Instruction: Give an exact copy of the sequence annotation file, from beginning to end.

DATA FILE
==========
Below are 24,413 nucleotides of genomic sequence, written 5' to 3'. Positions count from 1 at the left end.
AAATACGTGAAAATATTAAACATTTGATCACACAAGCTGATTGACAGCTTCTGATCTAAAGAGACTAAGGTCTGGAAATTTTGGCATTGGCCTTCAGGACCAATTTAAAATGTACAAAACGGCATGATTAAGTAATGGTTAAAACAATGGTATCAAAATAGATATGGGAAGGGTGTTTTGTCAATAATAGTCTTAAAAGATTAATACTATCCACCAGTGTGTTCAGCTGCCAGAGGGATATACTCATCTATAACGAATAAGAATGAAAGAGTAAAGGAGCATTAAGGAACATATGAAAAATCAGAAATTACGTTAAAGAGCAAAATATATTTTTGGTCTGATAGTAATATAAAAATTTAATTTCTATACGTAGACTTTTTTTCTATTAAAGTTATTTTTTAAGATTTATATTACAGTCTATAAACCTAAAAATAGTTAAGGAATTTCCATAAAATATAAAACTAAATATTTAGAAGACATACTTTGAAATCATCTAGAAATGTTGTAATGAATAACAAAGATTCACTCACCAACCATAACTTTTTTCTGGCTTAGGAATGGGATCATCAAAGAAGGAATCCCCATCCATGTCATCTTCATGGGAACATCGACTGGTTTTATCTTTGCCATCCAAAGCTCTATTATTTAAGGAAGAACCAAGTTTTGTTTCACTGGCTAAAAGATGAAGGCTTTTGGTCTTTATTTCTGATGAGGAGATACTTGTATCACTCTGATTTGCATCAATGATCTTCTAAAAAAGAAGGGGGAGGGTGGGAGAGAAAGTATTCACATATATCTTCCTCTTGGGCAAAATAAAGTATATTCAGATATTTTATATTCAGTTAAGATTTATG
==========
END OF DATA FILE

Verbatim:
Below are 24,413 nucleotides of genomic sequence, written 5' to 3'. Positions count from 1 at the left end.
AAATACGTGAAAATATTAAACATTTGATCACACAAGCTGATTGACAGCTTCTGATCTAAAGAGACTAAGGTCTGGAAATTTTGGCATTGGCCTTCAGGACCAATTTAAAATGTACAAAACGGCATGATTAAGTAATGGTTAAAACAATGGTATCAAAATAGATATGGGAAGGGTGTTTTGTCAATAATAGTCTTAAAAGATTAATACTATCCACCAGTGTGTTCAGCTGCCAGAGGGATATACTCATCTATAACGAATAAGAATGAAAGAGTAAAGGAGCATTAAGGAACATATGAAAAATCAGAAATTACGTTAAAGAGCAAAATATATTTTTGGTCTGATAGTAATATAAAAATTTAATTTCTATACGTAGACTTTTTTTCTATTAAAGTTATTTTTTAAGATTTATATTACAGTCTATAAACCTAAAAATAGTTAAGGAATTTCCATAAAATATAAAACTAAATATTTAGAAGACATACTTTGAAATCATCTAGAAATGTTGTAATGAATAACAAAGATTCACTCACCAACCATAACTTTTTTCTGGCTTAGGAATGGGATCATCAAAGAAGGAATCCCCATCCATGTCATCTTCATGGGAACATCGACTGGTTTTATCTTTGCCATCCAAAGCTCTATTATTTAAGGAAGAACCAAGTTTTGTTTCACTGGCTAAAAGATGAAGGCTTTTGGTCTTTATTTCTGATGAGGAGATACTTGTATCACTCTGATTTGCATCAATGATCTTCTAAAAAAGAAGGGGGAGGGTGGGAGAGAAAGTATTCACATATATCTTCCTCTTGGGCAAAATAAAGTATATTCAGATATTTTATATTCAGTTAAGATTTATG